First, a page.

“Nothing in this world or the next” betrays a serious irritation with Matthew Arnold’s humanism, the subject of the Harvard lecture, an irritation that had also been evident in the earlier, better known essay “Arnold and Pater” (1930). There, Eliot described the way in which “literature, or Culture, tended with Arnold to usurp the place of religion.” Usurpation may be taken as a form of substitution, though it is one that relies upon the strict opposition of the two entities, and in which the legitimacy of the exchange is contested. Eliot argued that Arnold’s writings on religion reach two “different types of conclusion”: first, “that Religion is Morals”; and second, “that Religion is Art” (“Arnold and Pater” 382). For Eliot, neither was sound. “The effect of Arnold’s religious campaign is to divorce Religion from thought”; this amounted to “a counsel to get all the emotional kick out of Christianity one can, without the bother of believing it” (382).  “What fun it would be,” the young Walter Pater is said to have exclaimed, “to be ordained and not to believe a single word of what you’re saying” (qtd. in Bell-Villada 75).  For Robert Browning’s Bishop Blougram, “he believed, say, half he spoke (l.980) and what he “spoke” was a theory of half-believing. The Victorian period is one in which the element of “belief” in the larger question of faith is, as everybody knows, under pressure, stretched into the Pascal-wagers of pretending to believe, of “missing full credence,” (l. 170) as Blougram puts it, or believing and not believing at the same time—which is not the same thing as doubting. The Clerical Subscription Act of 1865 made a “general,” rather than an “unfeigned,” assent to the Thirty Nine Articles the condition of ordination for the Anglican clergy (Moore 153-186). “Unbelief” may be a misleading term for the ways in which forms of agnosticism asserted themselves as new beliefs and new creeds (Taylor 374).  What exactly was the relationship of the new to the old, and what would a believer in the “religion of art” believe?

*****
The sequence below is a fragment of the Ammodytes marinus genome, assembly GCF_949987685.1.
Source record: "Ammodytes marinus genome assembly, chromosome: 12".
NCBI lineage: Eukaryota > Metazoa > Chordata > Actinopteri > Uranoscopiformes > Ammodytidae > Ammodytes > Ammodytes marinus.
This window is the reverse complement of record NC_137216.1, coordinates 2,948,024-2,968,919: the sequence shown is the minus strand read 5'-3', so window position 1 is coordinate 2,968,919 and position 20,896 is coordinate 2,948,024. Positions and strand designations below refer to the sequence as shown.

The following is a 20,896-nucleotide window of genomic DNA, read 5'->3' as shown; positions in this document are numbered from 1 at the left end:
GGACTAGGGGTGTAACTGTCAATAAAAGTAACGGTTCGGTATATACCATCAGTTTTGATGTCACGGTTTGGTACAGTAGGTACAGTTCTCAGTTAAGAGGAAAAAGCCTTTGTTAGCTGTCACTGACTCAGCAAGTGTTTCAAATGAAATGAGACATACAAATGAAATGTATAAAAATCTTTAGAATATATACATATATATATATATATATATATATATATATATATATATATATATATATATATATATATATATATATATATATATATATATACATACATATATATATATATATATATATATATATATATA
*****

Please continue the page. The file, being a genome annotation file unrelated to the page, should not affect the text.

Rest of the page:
The “degradation of philosophy and religion,” initiated by Arnold, was, according to Eliot, “competently continued by Pater”:
The dissolution of thought in that age, the isolation of art, philosophy, religion, ethics and literature, is interrupted by various chimerical attempts to effect imperfect syntheses. Religion became morals, religion became art, religion became science or philosophy; various blundering attempts were made at alliances between various branches of thought. . . . The right practice of “art for art’s sake” was the devotion of Flaubert or Henry James . . . “Arnold and Pater” 384-5